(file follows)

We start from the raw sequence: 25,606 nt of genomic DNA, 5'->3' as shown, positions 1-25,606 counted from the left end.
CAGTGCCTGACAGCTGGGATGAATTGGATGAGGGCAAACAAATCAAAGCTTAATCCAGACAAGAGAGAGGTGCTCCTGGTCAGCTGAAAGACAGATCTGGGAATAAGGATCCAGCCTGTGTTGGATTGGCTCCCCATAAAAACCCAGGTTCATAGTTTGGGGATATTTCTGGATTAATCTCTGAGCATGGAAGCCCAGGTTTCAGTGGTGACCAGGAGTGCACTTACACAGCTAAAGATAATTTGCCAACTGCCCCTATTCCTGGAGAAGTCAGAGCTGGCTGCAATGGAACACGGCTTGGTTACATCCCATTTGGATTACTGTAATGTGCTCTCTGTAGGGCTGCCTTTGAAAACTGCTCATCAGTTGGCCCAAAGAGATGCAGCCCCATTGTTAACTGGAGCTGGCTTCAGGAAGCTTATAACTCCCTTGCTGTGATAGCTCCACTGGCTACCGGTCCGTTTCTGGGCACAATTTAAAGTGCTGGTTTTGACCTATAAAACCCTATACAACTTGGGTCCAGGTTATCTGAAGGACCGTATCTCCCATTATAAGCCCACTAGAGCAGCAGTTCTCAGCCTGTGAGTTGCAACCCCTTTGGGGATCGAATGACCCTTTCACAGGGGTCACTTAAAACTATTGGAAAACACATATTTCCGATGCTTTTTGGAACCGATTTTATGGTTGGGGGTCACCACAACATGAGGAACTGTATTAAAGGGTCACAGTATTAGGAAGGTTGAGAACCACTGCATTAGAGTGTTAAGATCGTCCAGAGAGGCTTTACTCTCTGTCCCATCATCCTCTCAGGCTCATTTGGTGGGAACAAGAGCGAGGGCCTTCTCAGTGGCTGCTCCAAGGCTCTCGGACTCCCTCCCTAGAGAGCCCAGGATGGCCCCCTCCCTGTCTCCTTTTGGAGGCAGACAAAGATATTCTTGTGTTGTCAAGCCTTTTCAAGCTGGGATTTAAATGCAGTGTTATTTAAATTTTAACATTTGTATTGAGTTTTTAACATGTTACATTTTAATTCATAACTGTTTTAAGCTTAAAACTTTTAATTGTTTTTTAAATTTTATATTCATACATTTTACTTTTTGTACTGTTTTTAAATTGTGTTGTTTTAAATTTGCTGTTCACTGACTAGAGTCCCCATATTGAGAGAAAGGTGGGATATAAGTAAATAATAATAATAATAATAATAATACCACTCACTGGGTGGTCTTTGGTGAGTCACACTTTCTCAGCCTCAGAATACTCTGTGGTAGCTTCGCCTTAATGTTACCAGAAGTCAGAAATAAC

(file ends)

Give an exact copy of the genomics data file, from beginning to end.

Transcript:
We start from the raw sequence: 25,606 nt of genomic DNA, 5'->3' as shown, positions 1-25,606 counted from the left end.
CAGTGCCTGACAGCTGGGATGAATTGGATGAGGGCAAACAAATCAAAGCTTAATCCAGACAAGAGAGAGGTGCTCCTGGTCAGCTGAAAGACAGATCTGGGAATAAGGATCCAGCCTGTGTTGGATTGGCTCCCCATAAAAACCCAGGTTCATAGTTTGGGGATATTTCTGGATTAATCTCTGAGCATGGAAGCCCAGGTTTCAGTGGTGACCAGGAGTGCACTTACACAGCTAAAGATAATTTGCCAACTGCCCCTATTCCTGGAGAAGTCAGAGCTGGCTGCAATGGAACACGGCTTGGTTACATCCCATTTGGATTACTGTAATGTGCTCTCTGTAGGGCTGCCTTTGAAAACTGCTCATCAGTTGGCCCAAAGAGATGCAGCCCCATTGTTAACTGGAGCTGGCTTCAGGAAGCTTATAACTCCCTTGCTGTGATAGCTCCACTGGCTACCGGTCCGTTTCTGGGCACAATTTAAAGTGCTGGTTTTGACCTATAAAACCCTATACAACTTGGGTCCAGGTTATCTGAAGGACCGTATCTCCCATTATAAGCCCACTAGAGCAGCAGTTCTCAGCCTGTGAGTTGCAACCCCTTTGGGGATCGAATGACCCTTTCACAGGGGTCACTTAAAACTATTGGAAAACACATATTTCCGATGCTTTTTGGAACCGATTTTATGGTTGGGGGTCACCACAACATGAGGAACTGTATTAAAGGGTCACAGTATTAGGAAGGTTGAGAACCACTGCATTAGAGTGTTAAGATCGTCCAGAGAGGCTTTACTCTCTGTCCCATCATCCTCTCAGGCTCATTTGGTGGGAACAAGAGCGAGGGCCTTCTCAGTGGCTGCTCCAAGGCTCTCGGACTCCCTCCCTAGAGAGCCCAGGATGGCCCCCTCCCTGTCTCCTTTTGGAGGCAGACAAAGATATTCTTGTGTTGTCAAGCCTTTTCAAGCTGGGATTTAAATGCAGTGTTATTTAAATTTTAACATTTGTATTGAGTTTTTAACATGTTACATTTTAATTCATAACTGTTTTAAGCTTAAAACTTTTAATTGTTTTTTAAATTTTATATTCATACATTTTACTTTTTGTACTGTTTTTAAATTGTGTTGTTTTAAATTTGCTGTTCACTGACTAGAGTCCCCATATTGAGAGAAAGGTGGGATATAAGTAAATAATAATAATAATAATAATAATACCACTCACTGGGTGGTCTTTGGTGAGTCACACTTTCTCAGCCTCAGAATACTCTGTGGTAGCTTCGCCTTAATGTTACCAGAAGTCAGAAATAAC